By Kristen MacKenzie
© 2015 Diversity Rules Magazine and Kristen MacKenzie. All rights reserved.

kristen_Mac_thumb_thumbKristen MacKenzie lives on Vashon Island in a quiet cabin where the shelves are filled with herbs for medicine-making, the floor is open for dancing, and the table faces the ocean, waiting for a writer to pick up the pen. Her work has appeared in Brevity, Rawboned Journal, GALA Magazine and Extract(s) Daily Dose of Lit.

It’s starts with a tug, my eyes move toward chain link fences and pickup trucks, hard hats and muddy lawns. I get a visceral shove when I see the lumber piled high, pink corners lined up, every piece precise and every piece, potential.

To build is to make a thought three dimensional, to shape desire into form. It feeds me. I don’t just mean this figuratively, as a spiritual metaphor. When I build, I’m creating a home for creatures that provide me with daily nourishment. 

It actually begins even before the hard hats and pickup trucks. When the sun begins to shine before I get to work, spilling over Puget Sound like a bottle of rose´ poured from up high, when I’m tempted to wear a t-shirt for my walks on the beach, I know it’s chick season. Co-ops, granges and feed stores begin to receive the first boxes of day-old chicks from hatcheries, peeping from nests of excelsior and all I can think about are tiny beaks and fuzzy heads wobbling under red heat lamps, the dusty sweet smell when I press my nose to a downy baby.

It’s been a dozen years or more and the longing hasn’t lessened. I plan my new flock the way artists create their own pigments, seeing color and shape, beauty and expression in the details. Each breed is chosen not only for her feather pattern, but for what color egg she’ll produce and how often, for her temperament and her inclination to vocalize or not, and whether she will be likely to go broody and try to hatch out eggs even though no rooster is around.  The ideal flock for this artist-farmer produces an egg basket like a palette, with shades from deep rose-brown with red freckles to an astonishing blue-green, no two eggs the same color.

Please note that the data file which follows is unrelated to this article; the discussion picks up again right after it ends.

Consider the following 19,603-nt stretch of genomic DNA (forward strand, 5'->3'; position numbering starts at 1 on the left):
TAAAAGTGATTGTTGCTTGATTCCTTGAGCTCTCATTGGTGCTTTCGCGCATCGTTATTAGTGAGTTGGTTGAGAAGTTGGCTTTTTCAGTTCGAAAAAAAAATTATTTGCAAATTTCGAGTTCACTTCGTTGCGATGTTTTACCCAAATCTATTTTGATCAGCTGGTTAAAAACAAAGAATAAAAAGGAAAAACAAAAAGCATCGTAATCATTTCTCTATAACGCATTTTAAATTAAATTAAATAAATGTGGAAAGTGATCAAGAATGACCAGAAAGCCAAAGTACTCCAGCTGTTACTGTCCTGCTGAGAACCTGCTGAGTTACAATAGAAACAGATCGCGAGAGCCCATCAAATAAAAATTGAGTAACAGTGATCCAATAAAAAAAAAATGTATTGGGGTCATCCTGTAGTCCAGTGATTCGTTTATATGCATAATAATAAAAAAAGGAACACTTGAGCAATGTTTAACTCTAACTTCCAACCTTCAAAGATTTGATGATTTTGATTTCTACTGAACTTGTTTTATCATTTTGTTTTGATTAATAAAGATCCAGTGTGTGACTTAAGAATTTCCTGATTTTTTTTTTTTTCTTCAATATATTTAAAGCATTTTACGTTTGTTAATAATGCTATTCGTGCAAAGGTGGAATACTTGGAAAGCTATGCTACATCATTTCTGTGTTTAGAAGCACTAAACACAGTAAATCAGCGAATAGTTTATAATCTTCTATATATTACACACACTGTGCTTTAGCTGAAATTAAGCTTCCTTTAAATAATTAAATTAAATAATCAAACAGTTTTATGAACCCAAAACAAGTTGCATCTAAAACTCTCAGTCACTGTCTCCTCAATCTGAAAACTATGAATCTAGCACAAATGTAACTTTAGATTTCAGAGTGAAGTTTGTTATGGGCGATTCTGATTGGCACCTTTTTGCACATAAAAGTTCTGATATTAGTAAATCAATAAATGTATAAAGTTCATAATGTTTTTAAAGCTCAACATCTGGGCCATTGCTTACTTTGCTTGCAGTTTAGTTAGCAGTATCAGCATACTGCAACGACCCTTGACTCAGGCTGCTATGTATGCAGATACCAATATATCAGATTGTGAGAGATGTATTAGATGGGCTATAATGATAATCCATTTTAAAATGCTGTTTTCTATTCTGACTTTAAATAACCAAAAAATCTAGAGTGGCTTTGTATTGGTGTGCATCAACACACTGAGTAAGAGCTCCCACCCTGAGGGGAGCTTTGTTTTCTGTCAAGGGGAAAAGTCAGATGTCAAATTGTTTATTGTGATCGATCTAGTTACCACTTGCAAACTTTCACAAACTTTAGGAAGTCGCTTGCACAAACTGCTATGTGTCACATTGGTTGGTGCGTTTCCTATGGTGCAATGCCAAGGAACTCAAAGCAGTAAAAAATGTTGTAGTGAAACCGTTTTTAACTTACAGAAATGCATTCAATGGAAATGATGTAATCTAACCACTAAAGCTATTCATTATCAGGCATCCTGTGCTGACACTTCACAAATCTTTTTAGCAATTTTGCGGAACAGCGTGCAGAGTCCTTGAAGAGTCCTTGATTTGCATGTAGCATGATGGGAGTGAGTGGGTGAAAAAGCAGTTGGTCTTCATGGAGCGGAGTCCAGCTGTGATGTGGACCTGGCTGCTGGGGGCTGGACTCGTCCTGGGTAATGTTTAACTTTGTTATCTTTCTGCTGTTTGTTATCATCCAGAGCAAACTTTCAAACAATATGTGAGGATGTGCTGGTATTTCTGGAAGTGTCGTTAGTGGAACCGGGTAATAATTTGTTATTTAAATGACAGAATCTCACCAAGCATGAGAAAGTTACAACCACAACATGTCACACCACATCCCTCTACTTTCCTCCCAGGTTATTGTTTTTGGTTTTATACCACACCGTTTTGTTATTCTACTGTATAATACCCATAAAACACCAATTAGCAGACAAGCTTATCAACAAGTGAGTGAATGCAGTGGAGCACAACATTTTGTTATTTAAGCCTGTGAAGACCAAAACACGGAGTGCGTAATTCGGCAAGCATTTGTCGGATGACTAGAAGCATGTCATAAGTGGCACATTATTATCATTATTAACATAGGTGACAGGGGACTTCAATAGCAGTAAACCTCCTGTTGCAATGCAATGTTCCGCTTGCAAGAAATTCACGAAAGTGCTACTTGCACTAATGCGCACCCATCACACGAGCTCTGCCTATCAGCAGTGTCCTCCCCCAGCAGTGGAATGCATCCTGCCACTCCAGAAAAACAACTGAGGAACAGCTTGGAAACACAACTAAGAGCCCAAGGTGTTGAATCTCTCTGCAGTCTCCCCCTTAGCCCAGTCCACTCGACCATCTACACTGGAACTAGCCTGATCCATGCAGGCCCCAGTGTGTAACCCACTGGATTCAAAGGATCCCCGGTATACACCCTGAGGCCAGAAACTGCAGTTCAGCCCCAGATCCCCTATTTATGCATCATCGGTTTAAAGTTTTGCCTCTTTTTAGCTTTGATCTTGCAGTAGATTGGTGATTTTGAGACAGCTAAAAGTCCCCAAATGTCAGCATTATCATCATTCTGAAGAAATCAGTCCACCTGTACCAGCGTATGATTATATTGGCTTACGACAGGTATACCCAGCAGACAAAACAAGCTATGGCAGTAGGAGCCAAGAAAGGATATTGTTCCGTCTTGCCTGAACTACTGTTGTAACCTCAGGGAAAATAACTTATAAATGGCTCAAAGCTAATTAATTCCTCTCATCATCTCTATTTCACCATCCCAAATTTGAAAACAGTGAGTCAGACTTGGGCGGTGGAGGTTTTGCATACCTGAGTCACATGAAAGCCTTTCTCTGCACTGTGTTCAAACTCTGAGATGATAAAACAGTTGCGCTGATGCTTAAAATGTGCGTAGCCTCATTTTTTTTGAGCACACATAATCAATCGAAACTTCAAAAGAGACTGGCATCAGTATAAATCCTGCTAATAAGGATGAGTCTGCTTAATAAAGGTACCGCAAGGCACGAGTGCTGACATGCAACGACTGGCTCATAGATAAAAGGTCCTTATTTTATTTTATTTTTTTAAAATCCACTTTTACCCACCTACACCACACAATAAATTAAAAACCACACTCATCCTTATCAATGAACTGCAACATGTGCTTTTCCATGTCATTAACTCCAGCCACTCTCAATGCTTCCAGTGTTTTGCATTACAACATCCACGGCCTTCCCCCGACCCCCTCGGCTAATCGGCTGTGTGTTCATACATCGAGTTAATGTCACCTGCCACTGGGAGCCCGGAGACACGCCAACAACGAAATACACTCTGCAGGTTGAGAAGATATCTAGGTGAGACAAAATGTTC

When I line the boards up on the floor of the garage or deck, and pry their stapled tags off each end, I’m seeing the fat insouciance of my Rhode Island Red hen, waddling across the yard in pursuit of a bug. I breathe in deep and know the smell of fresh-cut wood will hold the softer scent of fields under summer sun; each nest box lined with straw, waiting to cradle the first egg, the yearly miracle that doesn’t grow old. It’s a wealth that wants to spread, a feeling of both hands full with as much prosperity and hope as I can grasp. It turns me into a farm evangelist, preaching back-to-the-land redemption to sidewalk-and-city-street inmates.

It’s a rare spring with chicks growing around me that doesn’t turn my mind insidiously to other ventures, coops morphing into barns big enough to shelter a goat or two, maybe even sheep for wool, and while I’m at it, rabbits and quail. The picture I see just continues to spread out, like ripples from a rock thrown into a pond, and I see that with all the creatures in my care, I may need some help. When I close my eyes, sometimes I see an old truck parked out front with fenders the color of the apples that grow in the field and a woman who tastes like the first bite of stolen fruit when I kiss her. And I remember what dangerous things those chickens can be.


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